Institutional Shareholder Services (ISS) is siding with Barclays (BCS) in its battle over a board seat sought by Edward Bramson, stating that he has "not presented a sufficiently compelling case" in his campaign to convince other investors to vote him on to the board at the May 2 annual meeting. Bramson, whose Sherborne Investors vehicle holds a 5.5% stake in the U.K.-based lender, is calling on Barclays to boost overall returns by scaling back its underperforming investment bank. Meanwhile, Barclays CEO Jes Staley has pledged to protect Britain's last remaining global investment bank from further cuts. ISS said in a note to its clients on April 19, "The dissident campaign—which is built on a brief investor letter disclosed a few weeks before the annual meeting—falls short of what can reasonably be expected from a shareholder trying to address issues at a £28 billion systemically important bank." The proxy adviser also urged shareholders to give incoming Chairman Nigel Higgins more time to address the bank's issues, noting that he "seems acutely aware of investor discomfort with past performance." Glass Lewis also has recommended that investors vote against Bramson, citing his "questionable share ownership framework." The firm said, "While [Mr. Bramson's] current campaign should serve as something of a clarion call for management...we ultimately believe support for [his] proposal would entail considerably greater risk and uncertainty."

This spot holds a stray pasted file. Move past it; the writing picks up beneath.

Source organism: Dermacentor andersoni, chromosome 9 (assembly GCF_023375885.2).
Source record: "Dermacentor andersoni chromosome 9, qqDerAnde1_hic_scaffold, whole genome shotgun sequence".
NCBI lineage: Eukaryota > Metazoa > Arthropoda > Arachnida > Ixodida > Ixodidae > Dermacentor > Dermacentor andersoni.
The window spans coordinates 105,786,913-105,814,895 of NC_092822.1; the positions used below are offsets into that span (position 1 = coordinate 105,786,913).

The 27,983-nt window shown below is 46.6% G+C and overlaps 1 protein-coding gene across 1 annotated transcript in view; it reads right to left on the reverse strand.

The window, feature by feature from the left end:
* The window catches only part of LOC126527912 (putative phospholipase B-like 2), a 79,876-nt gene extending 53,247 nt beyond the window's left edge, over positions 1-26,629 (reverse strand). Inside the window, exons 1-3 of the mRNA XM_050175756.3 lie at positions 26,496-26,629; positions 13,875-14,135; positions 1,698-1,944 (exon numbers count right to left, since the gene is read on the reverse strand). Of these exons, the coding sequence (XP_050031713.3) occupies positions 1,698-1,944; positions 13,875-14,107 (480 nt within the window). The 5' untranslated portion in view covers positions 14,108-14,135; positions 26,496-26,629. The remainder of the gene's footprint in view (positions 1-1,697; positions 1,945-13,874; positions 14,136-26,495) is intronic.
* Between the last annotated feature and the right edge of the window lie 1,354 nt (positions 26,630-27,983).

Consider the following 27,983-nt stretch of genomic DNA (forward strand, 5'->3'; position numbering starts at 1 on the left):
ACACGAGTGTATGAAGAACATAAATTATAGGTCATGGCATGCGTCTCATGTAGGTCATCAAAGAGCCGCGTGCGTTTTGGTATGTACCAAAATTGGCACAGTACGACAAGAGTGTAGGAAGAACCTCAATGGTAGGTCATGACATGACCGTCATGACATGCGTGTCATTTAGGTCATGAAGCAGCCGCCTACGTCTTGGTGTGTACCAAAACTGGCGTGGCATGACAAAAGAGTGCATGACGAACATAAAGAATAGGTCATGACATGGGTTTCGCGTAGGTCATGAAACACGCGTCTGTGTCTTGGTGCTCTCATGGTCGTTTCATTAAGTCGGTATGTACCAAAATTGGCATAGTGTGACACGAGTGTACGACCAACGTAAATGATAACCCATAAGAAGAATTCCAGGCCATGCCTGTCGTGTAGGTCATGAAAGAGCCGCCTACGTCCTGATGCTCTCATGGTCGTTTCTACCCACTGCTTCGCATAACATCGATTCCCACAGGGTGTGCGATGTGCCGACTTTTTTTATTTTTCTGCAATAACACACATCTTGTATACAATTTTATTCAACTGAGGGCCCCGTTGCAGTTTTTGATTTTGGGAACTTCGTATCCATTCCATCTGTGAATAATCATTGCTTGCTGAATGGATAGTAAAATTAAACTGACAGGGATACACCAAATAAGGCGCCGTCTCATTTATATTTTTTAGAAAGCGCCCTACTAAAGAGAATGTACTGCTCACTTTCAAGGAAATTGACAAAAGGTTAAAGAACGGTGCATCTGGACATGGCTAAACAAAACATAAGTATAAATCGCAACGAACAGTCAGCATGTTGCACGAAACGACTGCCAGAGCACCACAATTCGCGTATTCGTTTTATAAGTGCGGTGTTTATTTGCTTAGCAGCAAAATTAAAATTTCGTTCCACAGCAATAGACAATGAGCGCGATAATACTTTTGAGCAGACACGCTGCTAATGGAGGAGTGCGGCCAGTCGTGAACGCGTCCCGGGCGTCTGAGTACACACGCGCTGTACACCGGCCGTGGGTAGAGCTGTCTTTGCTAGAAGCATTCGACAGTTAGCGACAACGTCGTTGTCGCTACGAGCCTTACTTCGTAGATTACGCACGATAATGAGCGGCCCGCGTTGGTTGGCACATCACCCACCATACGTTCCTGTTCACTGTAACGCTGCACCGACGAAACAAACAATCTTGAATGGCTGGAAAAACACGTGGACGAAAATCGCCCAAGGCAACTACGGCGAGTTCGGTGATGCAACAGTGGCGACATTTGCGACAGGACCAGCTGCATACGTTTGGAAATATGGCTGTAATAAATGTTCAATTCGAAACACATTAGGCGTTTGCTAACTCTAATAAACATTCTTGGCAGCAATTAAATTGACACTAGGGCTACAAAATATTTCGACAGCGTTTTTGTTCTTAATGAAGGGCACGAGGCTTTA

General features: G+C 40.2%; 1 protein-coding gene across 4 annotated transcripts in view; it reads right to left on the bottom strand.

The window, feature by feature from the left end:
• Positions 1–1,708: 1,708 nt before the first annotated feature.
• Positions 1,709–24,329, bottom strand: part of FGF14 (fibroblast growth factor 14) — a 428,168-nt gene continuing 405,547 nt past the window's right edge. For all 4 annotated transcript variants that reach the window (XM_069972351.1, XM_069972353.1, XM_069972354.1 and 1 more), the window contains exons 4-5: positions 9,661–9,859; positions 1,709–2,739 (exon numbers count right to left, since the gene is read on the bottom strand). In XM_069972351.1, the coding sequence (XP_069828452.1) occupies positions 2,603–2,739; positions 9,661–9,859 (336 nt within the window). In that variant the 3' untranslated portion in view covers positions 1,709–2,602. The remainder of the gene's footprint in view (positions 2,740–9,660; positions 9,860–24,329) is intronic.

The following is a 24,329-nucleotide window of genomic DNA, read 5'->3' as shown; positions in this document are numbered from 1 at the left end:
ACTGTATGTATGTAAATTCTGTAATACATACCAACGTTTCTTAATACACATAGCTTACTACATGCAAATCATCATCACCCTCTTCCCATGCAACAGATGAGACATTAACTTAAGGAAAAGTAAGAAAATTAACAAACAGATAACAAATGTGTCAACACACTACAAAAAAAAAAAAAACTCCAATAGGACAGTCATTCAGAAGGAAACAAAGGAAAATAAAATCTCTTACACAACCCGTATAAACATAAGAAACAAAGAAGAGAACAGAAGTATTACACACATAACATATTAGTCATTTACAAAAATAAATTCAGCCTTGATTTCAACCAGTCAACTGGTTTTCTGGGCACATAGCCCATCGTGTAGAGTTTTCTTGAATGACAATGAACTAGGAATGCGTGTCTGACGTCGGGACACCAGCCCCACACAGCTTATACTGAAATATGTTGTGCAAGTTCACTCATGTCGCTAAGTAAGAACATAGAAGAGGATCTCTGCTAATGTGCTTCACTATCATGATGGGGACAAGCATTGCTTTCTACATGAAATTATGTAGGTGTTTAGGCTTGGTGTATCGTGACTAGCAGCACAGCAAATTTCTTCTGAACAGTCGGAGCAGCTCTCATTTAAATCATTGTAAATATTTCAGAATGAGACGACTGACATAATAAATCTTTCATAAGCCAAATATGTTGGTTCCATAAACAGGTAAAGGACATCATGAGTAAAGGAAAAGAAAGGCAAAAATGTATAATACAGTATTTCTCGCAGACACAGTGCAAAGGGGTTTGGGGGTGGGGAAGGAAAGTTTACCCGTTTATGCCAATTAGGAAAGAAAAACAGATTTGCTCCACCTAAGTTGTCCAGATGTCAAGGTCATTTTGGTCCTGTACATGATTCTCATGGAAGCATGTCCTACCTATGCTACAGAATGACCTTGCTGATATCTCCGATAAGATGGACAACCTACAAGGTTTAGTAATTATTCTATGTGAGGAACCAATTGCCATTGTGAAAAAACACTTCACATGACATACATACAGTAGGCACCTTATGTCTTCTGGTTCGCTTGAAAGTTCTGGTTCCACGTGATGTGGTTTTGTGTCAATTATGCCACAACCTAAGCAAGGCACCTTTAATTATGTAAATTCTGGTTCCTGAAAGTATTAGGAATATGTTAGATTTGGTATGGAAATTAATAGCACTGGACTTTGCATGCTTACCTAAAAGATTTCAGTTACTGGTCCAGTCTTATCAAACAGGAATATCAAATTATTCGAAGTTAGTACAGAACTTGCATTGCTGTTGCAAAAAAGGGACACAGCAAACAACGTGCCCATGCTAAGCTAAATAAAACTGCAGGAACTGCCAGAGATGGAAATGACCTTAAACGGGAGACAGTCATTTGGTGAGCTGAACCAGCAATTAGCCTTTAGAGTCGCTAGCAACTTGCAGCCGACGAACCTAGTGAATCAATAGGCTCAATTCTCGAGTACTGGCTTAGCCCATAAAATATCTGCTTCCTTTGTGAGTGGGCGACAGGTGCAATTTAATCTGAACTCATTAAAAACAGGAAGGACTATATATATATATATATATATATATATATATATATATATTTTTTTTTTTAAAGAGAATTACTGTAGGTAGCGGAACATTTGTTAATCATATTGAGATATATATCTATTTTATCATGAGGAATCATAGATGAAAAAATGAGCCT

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Bill Ackman Thanks Warren Buffett for Pershing Square's Turnaround

Yahoo! Finance (04/19/19) La Roche, Julia

Pershing Square Capital Management CEO Bill Ackman attributes his huge comeback to years of studying his mentor, Warren Buffett. Although the hedge fund is up more than 40% year-to-date, Ackman is not actively raising capital. At the 13D Active-Passive Investor Summit, Ackman noted that "one of the most instructive things" from his career has been reading the legendary investor's letters from the Buffett Partnership, the fund he ran before Berkshire Hathaway (BRK-A, BRK-B). After several years of outperformance, Buffett told his investors in May 1969 that he would close the partnership, giving partners the option to take their cash out or keep their investment for shares in Berkshire Hathaway. "A bunch of people wanted cash and spent another 50 years seeing their therapists for one of the dumber decisions that they made," Ackman said. "Since 1969, Berkshire is one of the greatest investments of all time. I think it's instructive. And, I think what Mr. Buffett realized in 1969 is that being a long-term investor with short-dated capital is just ultimately going to lead to a bad outcome at some point in time." He said the mission at Pershing Square is to have a permanent capital structure, and the firm took a step in that direction by launching a publicly-traded fund in 2014 with the long-term plan to have a majority of capital in that vehicle. Pershing Square Holdings (PSHZF), the public vehicle, now represents 80% of the firm's capital.